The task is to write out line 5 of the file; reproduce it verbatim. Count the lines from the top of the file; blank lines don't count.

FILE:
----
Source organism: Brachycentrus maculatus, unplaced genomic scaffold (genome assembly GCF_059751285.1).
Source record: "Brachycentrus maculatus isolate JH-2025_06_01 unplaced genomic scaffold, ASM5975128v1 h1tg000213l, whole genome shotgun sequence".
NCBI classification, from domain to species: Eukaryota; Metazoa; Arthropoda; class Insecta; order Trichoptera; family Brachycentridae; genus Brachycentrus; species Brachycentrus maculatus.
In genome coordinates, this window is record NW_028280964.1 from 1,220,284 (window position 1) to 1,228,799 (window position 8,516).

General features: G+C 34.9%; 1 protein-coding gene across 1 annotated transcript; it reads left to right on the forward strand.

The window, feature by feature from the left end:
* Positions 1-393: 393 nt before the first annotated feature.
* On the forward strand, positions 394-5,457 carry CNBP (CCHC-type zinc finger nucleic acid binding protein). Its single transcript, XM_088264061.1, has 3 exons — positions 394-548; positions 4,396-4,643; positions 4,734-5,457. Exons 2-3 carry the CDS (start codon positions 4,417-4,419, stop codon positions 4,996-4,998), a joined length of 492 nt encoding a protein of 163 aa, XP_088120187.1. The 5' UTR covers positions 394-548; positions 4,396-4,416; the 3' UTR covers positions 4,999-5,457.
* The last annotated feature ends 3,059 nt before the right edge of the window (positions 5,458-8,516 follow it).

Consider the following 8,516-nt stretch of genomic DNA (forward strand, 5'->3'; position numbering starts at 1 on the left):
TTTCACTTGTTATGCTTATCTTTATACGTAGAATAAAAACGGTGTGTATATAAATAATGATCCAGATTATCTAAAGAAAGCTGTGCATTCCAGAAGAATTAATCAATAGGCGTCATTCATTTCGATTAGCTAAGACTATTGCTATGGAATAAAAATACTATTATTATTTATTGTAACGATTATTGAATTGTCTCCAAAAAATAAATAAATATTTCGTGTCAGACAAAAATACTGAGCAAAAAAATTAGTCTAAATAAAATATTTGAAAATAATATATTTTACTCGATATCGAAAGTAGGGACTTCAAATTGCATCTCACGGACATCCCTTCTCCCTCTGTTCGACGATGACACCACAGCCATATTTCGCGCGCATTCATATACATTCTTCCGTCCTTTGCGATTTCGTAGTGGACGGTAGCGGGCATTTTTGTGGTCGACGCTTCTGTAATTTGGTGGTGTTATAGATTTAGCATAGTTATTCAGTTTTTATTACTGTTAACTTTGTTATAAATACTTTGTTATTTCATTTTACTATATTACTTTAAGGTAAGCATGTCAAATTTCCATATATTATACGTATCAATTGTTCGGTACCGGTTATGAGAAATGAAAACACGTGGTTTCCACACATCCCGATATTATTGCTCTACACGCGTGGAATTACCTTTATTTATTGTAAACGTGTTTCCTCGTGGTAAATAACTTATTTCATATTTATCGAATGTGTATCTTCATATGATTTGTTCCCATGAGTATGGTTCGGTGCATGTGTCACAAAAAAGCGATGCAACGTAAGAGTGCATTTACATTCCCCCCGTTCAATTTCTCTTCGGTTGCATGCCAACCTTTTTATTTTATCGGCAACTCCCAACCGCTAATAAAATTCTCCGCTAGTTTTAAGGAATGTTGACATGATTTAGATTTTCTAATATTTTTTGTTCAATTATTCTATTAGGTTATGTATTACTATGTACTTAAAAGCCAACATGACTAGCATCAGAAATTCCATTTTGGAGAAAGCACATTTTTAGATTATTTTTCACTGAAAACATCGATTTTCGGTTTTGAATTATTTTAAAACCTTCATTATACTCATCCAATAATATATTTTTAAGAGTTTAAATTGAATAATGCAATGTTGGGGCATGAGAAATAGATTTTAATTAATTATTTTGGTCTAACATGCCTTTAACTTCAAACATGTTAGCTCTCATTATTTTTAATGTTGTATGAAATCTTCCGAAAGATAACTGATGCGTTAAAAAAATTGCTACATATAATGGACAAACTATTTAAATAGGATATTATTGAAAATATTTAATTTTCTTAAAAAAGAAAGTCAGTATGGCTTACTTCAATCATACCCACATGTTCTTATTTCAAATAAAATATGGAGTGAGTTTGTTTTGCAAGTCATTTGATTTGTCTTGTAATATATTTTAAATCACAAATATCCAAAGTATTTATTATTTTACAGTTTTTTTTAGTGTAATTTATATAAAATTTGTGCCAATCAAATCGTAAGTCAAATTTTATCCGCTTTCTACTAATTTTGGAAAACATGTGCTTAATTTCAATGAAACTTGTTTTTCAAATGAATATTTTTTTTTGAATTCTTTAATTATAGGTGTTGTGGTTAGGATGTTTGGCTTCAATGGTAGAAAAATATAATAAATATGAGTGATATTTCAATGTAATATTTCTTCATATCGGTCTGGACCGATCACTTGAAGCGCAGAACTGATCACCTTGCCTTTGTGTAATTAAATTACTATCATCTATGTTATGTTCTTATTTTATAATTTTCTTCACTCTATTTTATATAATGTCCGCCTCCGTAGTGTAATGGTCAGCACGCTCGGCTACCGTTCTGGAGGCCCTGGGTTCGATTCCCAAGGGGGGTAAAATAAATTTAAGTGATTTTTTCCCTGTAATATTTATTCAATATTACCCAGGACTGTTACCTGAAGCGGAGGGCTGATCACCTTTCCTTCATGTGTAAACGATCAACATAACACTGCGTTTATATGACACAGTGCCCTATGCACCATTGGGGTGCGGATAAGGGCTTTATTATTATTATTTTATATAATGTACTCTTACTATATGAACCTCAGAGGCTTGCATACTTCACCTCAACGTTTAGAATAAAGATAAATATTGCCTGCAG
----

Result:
General features: G+C 34.9%; 1 protein-coding gene across 1 annotated transcript; it reads left to right on the forward strand.